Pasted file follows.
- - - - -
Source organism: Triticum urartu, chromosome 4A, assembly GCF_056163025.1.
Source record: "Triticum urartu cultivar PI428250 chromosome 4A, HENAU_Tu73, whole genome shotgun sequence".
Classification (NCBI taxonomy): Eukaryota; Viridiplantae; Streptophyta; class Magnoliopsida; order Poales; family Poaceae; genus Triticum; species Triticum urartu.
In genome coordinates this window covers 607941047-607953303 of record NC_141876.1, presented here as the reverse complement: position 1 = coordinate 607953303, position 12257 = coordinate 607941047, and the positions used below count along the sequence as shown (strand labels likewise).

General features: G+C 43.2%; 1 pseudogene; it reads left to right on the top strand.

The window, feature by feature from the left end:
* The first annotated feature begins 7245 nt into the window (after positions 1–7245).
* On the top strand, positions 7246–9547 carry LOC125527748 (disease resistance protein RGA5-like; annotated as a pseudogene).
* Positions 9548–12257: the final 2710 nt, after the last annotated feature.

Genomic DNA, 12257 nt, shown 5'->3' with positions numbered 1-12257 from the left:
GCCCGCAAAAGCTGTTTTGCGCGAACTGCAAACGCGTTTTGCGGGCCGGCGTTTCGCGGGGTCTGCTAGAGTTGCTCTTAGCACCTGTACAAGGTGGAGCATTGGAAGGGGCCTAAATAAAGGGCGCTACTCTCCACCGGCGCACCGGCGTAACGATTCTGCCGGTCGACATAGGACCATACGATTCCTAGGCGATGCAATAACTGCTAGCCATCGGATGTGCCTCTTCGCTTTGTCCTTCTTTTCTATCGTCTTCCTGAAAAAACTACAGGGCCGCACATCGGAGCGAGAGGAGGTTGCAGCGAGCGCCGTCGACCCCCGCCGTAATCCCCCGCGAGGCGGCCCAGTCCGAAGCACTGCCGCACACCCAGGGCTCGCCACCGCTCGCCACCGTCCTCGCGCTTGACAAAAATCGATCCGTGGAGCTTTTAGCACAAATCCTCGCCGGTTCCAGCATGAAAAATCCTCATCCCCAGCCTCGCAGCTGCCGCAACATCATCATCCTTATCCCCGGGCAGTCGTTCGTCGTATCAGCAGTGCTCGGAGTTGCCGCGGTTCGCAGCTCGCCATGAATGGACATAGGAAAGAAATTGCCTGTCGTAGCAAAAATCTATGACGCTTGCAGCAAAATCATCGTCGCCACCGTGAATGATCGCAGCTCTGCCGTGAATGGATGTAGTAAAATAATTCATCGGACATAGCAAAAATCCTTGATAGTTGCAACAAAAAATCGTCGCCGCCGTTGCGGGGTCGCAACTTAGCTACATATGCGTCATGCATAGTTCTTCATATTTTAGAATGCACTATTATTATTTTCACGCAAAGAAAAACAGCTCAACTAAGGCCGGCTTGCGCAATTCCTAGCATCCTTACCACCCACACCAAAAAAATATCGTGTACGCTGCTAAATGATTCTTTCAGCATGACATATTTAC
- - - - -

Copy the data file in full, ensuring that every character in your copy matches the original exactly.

Source organism: Triticum urartu, chromosome 4A, assembly GCF_056163025.1.
Source record: "Triticum urartu cultivar PI428250 chromosome 4A, HENAU_Tu73, whole genome shotgun sequence".
Classification (NCBI taxonomy): Eukaryota; Viridiplantae; Streptophyta; class Magnoliopsida; order Poales; family Poaceae; genus Triticum; species Triticum urartu.
In genome coordinates this window covers 607941047-607953303 of record NC_141876.1, presented here as the reverse complement: position 1 = coordinate 607953303, position 12257 = coordinate 607941047, and the positions used below count along the sequence as shown (strand labels likewise).

General features: G+C 43.2%; 1 pseudogene; it reads left to right on the top strand.

The window, feature by feature from the left end:
* The first annotated feature begins 7245 nt into the window (after positions 1–7245).
* On the top strand, positions 7246–9547 carry LOC125527748 (disease resistance protein RGA5-like; annotated as a pseudogene).
* Positions 9548–12257: the final 2710 nt, after the last annotated feature.

Genomic DNA, 12257 nt, shown 5'->3' with positions numbered 1-12257 from the left:
GCCCGCAAAAGCTGTTTTGCGCGAACTGCAAACGCGTTTTGCGGGCCGGCGTTTCGCGGGGTCTGCTAGAGTTGCTCTTAGCACCTGTACAAGGTGGAGCATTGGAAGGGGCCTAAATAAAGGGCGCTACTCTCCACCGGCGCACCGGCGTAACGATTCTGCCGGTCGACATAGGACCATACGATTCCTAGGCGATGCAATAACTGCTAGCCATCGGATGTGCCTCTTCGCTTTGTCCTTCTTTTCTATCGTCTTCCTGAAAAAACTACAGGGCCGCACATCGGAGCGAGAGGAGGTTGCAGCGAGCGCCGTCGACCCCCGCCGTAATCCCCCGCGAGGCGGCCCAGTCCGAAGCACTGCCGCACACCCAGGGCTCGCCACCGCTCGCCACCGTCCTCGCGCTTGACAAAAATCGATCCGTGGAGCTTTTAGCACAAATCCTCGCCGGTTCCAGCATGAAAAATCCTCATCCCCAGCCTCGCAGCTGCCGCAACATCATCATCCTTATCCCCGGGCAGTCGTTCGTCGTATCAGCAGTGCTCGGAGTTGCCGCGGTTCGCAGCTCGCCATGAATGGACATAGGAAAGAAATTGCCTGTCGTAGCAAAAATCTATGACGCTTGCAGCAAAATCATCGTCGCCACCGTGAATGATCGCAGCTCTGCCGTGAATGGATGTAGTAAAATAATTCATCGGACATAGCAAAAATCCTTGATAGTTGCAACAAAAAATCGTCGCCGCCGTTGCGGGGTCGCAACTTAGCTACATATGCGTCATGCATAGTTCTTCATATTTTAGAATGCACTATTATTATTTTCACGCAAAGAAAAACAGCTCAACTAAGGCCGGCTTGCGCAATTCCTAGCATCCTTACCACCCACACCAAAAAAATATCGTGTACGCTGCTAAATGATTCTTTCAGCATGACATATTTAC